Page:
Lack of intent may not be enough to avoid tax crime charges

Securities, tax and business regulators are turning to criminal prosecution more frequently than ever before to achieve their objectives. Among the laws they are still learning to leverage are those dealing with foreign assets -- the Foreign Bank Account Report (FBAR) that the Internal Revenue Service requires tax filers to submit and the Foreign Account Tax Compliance Act (FATCA).

The incentives for them to take action are high. According to information from the Congressional Record, it's estimated that as much as $100 billion a year goes uncollected because of what officials suspect is the use of foreign accounts to evade taxes. 

What can I expect once told I'm being audited by the IRS?

The burden of having to go through an Internal Revenue Service audit isn't something most taxpayers need to worry about. According to various sources, statistically speaking, the IRS is estimated to only audit a little over 1 percent of the 140 million individual tax returns filed each year.

Still, when word comes that you are being scrutinized by the IRS and that an audit is in the offing, it can leave you feeling shell-shocked. The IRS isn't oblivious to this reality, which is why it offers information on what to expect through the course of an audit. The thing to remember, though, is that it is presented from the government's perspective. If questions persist, it may be incumbent on you to tap other reliable resources for answers.

Taking note of some FACTA facts

Regular readers of this blog are not strangers to the odd acronym FATCA. As we have noted in past posts, what that stands for is the Foreign Account Tax Compliance Act.

Passed in 2010, in the wake of the Great Recession, FATCA represents what amounts to what some call America's global tax law. And as Forbes observed recently, after a four-year time frame, the law is now in full effect.

What the law requires is that foreign banks let the U.S. know about any Americans who are holding cash in accounts in sums of more than $50,000. If institutions fail to comply, they run the risk of being hit with a 30-percent penalty and being blocked out of U.S. markets.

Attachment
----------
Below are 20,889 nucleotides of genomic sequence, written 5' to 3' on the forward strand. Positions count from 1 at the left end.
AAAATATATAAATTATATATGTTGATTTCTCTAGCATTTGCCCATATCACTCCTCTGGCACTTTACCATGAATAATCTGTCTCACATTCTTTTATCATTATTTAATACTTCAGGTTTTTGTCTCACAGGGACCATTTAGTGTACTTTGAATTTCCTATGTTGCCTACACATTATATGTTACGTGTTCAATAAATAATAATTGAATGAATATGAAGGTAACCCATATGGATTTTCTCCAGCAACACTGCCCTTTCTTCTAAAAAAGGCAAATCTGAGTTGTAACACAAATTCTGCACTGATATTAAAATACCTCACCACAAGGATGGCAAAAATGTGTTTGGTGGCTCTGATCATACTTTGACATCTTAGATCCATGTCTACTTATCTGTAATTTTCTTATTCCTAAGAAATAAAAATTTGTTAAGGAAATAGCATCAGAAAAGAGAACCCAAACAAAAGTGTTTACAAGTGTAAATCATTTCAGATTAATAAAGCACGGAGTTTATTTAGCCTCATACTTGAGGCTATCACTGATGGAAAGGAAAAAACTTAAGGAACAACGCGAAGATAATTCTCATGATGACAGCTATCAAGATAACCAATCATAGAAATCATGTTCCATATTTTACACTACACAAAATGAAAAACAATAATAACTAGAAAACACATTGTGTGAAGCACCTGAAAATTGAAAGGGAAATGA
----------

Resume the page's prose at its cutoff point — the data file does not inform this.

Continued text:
2009 fed economic stimulus saw lots of selective tax enforcement

Anyone who has found themselves embroiled in a confrontation over taxes with the Florida or federal government knows that the process can be a tough row to hoe.

In recent years, a lot of Internal Revenue Service effort has been devoted to cracking down on alleged tax evasion committed through the use of foreign bank accounts. That should not be taken to mean that the IRS is ignoring the home front.

Indeed, the reality is that cases of alleged tax fraud and other forms of white collar crime are increasingly being investigated and prosecuted. And the legal demands of those kinds of cases are such they should never be faced without the help of experienced counsel.

What's the regulatory forecast regarding corporate inversions?

The environment of corporate taxes in the United States has always been rather heated. But in recent years the strategies many large businesses have started to pursue to protect assets and reduce tax liabilities have taken on a global perspective. The result might be called a form of global warming that has sparked storms of tax controversy.

If all those meteorological analogies seem a little hyperbolic, consider that one of the key strategies roiling the regulatory atmosphere is tagged as an inversion. We refer, of course to the corporate inversion -- the practice certain global companies follow of sheltering profits in overseas operations so as to reduce their tax liability in the United States.